For The Economist this is profoundly worrying. We were created 175 years ago to campaign for liberalism—not the leftish “progressivism” of American university campuses or the rightish “ultraliberalism” conjured up by the French commentariat, but a universal commitment to individual dignity, open markets, limited government and a faith in human progress brought about by debate and reform.

Liberals have forgotten that their founding idea is civic respect for all. Our centenary editorial, written in 1943 as the war against fascism raged, set this out in two complementary principles. The first is freedom: that it is “not only just and wise but also profitable…to let people do what they want.” The second is the common interest: that “human society…can be an association for the welfare of all.”

Today’s liberal meritocracy sits uncomfortably with that inclusive definition of freedom. The ruling class live in a bubble. They go to the same colleges, marry each other, live in the same streets and work in the same offices. Remote from power, most people are expected to be content with growing material prosperity instead. Yet, amid stagnating productivity and the fiscal austerity that followed the financial crisis of 2008, even this promise has often been broken.

It's hard to read this leader and its accompanying essay without cheering. I only hope it can gain some traction.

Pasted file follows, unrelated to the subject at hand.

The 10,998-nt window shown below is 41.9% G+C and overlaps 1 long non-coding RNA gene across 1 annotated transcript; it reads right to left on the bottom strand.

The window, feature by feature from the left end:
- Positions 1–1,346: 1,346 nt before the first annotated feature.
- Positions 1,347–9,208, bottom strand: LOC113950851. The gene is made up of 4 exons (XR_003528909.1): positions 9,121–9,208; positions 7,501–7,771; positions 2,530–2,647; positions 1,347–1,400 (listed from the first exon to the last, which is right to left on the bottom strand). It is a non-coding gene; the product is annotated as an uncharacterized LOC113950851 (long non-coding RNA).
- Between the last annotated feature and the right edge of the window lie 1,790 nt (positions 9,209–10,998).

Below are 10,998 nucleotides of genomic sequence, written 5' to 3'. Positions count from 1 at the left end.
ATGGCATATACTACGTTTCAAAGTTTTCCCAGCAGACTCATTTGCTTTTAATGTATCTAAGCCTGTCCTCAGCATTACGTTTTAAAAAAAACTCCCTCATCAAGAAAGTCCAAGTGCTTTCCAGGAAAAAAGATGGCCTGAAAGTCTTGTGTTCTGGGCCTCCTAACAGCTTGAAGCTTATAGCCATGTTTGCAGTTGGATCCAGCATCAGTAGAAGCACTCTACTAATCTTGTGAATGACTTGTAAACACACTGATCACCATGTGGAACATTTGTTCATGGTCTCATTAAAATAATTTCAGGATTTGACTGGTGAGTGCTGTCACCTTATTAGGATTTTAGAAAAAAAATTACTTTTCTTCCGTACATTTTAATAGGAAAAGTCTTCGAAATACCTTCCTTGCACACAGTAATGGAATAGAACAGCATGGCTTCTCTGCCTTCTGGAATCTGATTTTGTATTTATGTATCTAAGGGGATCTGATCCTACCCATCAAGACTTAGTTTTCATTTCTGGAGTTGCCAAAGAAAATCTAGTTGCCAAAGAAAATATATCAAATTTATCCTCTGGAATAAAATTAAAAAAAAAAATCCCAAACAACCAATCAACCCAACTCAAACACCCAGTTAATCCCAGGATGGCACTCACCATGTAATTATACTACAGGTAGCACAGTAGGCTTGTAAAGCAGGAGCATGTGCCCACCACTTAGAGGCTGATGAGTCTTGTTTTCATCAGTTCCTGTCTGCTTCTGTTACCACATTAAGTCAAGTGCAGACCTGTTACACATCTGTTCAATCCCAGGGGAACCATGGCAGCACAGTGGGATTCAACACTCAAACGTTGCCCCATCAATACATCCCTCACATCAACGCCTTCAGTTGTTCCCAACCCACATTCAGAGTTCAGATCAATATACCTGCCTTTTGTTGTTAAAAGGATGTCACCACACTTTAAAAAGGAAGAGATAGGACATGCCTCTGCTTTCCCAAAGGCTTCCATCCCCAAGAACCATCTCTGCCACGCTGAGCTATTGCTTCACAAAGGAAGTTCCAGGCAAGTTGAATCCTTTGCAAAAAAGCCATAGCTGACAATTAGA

Failing Amber Wyatt

The Washington Post has a must-read feature today about the sexual assault of 16-year-old Amber Wyatt in 2006—and how her Texas high school turned against her:

The rumor — at least initially, and certainly in the soccer player’s initial account to Aven — wasn’t that Wyatt consented to sex with the two boys, but that they never had sex at all. Yet the tone of murmurs around the school indicated that students believed the exact opposite: that Wyatt, perhaps intoxicated, had agreed to sex and then regretted it, and that, in accusing the boys of rape, caused trouble not only for herself but also for her classmates at Martin. Aven, in his statement to police, said he thought, despite the soccer player’s denials, that some consensual sexual encounter took place in the shed that night. Meanwhile, at the school, an internal investigation quickly began into students’ alcohol use, which resulted in athletes from four different sports being removed from their extracurricular activities for six weeks.